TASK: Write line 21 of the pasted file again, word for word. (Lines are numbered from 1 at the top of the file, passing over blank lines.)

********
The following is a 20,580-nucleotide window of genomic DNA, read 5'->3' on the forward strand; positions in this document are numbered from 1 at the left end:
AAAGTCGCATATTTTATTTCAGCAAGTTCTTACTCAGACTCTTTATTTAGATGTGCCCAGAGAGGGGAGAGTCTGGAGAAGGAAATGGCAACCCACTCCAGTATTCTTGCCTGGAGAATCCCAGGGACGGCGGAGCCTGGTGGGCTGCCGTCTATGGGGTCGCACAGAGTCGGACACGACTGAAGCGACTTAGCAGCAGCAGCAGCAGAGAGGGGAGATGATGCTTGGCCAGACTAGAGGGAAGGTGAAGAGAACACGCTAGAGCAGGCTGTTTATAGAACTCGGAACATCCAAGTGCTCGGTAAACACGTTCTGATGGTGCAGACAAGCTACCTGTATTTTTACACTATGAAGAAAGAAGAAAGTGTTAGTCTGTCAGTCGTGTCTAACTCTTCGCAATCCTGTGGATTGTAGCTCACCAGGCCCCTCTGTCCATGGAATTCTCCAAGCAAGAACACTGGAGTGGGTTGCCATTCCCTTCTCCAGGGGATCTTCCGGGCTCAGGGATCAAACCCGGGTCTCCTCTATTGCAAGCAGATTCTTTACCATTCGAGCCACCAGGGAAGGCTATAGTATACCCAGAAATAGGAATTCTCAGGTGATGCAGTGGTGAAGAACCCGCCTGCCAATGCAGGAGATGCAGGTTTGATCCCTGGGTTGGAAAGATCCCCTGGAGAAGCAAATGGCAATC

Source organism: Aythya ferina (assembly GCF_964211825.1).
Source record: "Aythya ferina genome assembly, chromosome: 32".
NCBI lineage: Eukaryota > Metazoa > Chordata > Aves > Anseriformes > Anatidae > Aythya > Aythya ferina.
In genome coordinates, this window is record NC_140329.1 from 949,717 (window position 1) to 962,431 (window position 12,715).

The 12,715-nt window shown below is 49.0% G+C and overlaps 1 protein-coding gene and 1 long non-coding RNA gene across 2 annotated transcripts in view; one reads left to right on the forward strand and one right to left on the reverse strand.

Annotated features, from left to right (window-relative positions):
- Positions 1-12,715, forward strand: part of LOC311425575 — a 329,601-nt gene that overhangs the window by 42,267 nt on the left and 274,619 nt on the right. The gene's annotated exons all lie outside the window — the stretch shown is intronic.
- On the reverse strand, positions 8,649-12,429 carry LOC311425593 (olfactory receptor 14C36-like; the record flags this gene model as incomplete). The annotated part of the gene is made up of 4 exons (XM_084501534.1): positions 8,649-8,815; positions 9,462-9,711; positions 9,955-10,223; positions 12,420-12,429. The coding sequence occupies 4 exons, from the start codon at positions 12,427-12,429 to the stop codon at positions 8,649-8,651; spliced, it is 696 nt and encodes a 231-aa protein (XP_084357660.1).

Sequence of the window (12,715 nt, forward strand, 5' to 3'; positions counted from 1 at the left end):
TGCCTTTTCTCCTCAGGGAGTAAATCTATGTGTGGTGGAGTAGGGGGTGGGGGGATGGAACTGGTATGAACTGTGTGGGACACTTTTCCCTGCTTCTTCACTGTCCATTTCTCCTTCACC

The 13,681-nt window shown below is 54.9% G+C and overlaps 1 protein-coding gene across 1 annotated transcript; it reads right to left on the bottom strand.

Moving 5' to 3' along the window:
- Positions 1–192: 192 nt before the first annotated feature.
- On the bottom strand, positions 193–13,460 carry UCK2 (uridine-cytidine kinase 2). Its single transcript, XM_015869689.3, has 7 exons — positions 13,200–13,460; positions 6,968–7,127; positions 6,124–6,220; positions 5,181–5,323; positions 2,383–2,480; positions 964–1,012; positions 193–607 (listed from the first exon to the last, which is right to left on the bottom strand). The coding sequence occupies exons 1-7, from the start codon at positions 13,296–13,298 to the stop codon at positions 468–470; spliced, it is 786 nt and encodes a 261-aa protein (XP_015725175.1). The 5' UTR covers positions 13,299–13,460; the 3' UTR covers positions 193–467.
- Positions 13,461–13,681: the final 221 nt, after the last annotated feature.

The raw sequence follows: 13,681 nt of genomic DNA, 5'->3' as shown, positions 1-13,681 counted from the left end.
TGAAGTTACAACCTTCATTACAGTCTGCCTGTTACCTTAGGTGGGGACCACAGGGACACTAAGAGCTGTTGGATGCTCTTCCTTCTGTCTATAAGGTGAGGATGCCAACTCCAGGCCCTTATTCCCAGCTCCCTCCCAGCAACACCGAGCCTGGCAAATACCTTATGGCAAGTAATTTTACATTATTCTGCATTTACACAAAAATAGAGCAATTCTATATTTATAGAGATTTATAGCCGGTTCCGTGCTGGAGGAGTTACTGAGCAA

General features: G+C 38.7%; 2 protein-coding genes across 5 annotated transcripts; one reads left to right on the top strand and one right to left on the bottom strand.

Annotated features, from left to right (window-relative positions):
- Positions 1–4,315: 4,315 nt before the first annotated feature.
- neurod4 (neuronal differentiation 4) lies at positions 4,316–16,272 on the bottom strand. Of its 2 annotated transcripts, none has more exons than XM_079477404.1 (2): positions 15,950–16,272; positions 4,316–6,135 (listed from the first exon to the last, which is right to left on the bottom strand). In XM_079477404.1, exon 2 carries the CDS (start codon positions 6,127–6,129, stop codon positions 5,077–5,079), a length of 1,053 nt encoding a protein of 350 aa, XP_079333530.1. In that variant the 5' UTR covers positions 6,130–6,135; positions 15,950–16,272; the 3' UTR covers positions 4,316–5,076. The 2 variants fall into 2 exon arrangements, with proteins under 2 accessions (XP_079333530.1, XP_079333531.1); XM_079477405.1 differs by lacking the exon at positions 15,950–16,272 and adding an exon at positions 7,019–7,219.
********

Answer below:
Annotated features, from left to right (window-relative positions):